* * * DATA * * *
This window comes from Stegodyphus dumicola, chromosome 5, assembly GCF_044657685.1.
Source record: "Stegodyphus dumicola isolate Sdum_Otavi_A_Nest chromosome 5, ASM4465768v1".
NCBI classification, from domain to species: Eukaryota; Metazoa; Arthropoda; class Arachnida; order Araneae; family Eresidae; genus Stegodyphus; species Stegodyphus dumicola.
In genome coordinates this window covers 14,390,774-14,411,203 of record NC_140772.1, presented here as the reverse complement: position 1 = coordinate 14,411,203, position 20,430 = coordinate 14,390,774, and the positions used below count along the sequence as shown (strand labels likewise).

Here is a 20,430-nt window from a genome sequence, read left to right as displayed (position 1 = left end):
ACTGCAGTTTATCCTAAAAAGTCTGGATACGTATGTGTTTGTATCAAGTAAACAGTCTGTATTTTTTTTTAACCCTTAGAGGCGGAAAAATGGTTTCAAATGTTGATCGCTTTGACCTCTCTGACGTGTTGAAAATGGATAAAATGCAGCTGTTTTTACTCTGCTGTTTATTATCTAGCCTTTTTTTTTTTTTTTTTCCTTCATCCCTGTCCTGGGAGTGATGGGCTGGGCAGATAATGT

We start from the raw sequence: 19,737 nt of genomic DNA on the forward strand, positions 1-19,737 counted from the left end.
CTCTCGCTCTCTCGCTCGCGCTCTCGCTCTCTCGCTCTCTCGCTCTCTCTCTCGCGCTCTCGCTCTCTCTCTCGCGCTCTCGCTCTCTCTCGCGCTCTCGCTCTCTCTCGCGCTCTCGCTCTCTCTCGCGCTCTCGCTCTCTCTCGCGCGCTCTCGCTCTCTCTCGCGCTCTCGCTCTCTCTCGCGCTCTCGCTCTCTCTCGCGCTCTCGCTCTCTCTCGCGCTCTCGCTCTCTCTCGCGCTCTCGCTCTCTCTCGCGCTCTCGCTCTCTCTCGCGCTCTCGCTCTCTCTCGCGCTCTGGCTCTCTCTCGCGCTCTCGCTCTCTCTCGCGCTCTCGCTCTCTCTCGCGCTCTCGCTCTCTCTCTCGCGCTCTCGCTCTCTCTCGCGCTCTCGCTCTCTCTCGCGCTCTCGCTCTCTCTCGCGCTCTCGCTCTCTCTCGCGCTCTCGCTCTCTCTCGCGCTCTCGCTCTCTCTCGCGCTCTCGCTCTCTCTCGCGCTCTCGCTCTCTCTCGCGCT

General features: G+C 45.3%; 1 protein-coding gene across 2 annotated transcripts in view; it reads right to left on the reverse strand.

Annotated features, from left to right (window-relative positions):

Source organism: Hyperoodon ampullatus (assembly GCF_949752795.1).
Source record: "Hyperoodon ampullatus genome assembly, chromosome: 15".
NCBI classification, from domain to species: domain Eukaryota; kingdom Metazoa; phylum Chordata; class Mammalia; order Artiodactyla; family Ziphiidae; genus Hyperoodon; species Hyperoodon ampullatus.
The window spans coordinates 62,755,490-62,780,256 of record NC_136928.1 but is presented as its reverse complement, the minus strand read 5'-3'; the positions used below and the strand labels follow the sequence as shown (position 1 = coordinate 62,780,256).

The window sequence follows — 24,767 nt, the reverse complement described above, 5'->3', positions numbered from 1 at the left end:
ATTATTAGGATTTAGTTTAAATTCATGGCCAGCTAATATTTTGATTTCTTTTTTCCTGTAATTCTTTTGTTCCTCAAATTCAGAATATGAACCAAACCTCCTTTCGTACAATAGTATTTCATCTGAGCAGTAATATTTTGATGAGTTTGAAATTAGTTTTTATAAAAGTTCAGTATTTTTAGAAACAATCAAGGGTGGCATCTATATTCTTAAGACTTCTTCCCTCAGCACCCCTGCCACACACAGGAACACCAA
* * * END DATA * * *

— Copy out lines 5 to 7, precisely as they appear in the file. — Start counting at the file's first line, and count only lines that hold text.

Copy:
Here is a 20,430-nt window from a genome sequence, read left to right as displayed (position 1 = left end):
ACTGCAGTTTATCCTAAAAAGTCTGGATACGTATGTGTTTGTATCAAGTAAACAGTCTGTATTTTTTTTTAACCCTTAGAGGCGGAAAAATGGTTTCAAATGTTGATCGCTTTGACCTCTCTGACGTGTTGAAAATGGATAAAATGCAGCTGTTTTTACTCTGCTGTTTATTATCTAGCCTTTTTTTTTTTTTTTTTCCTTCATCCCTGTCCTGGGAGTGATGGGCTGGGCAGATAATGT

We start from the raw sequence: 19,737 nt of genomic DNA on the forward strand, positions 1-19,737 counted from the left end.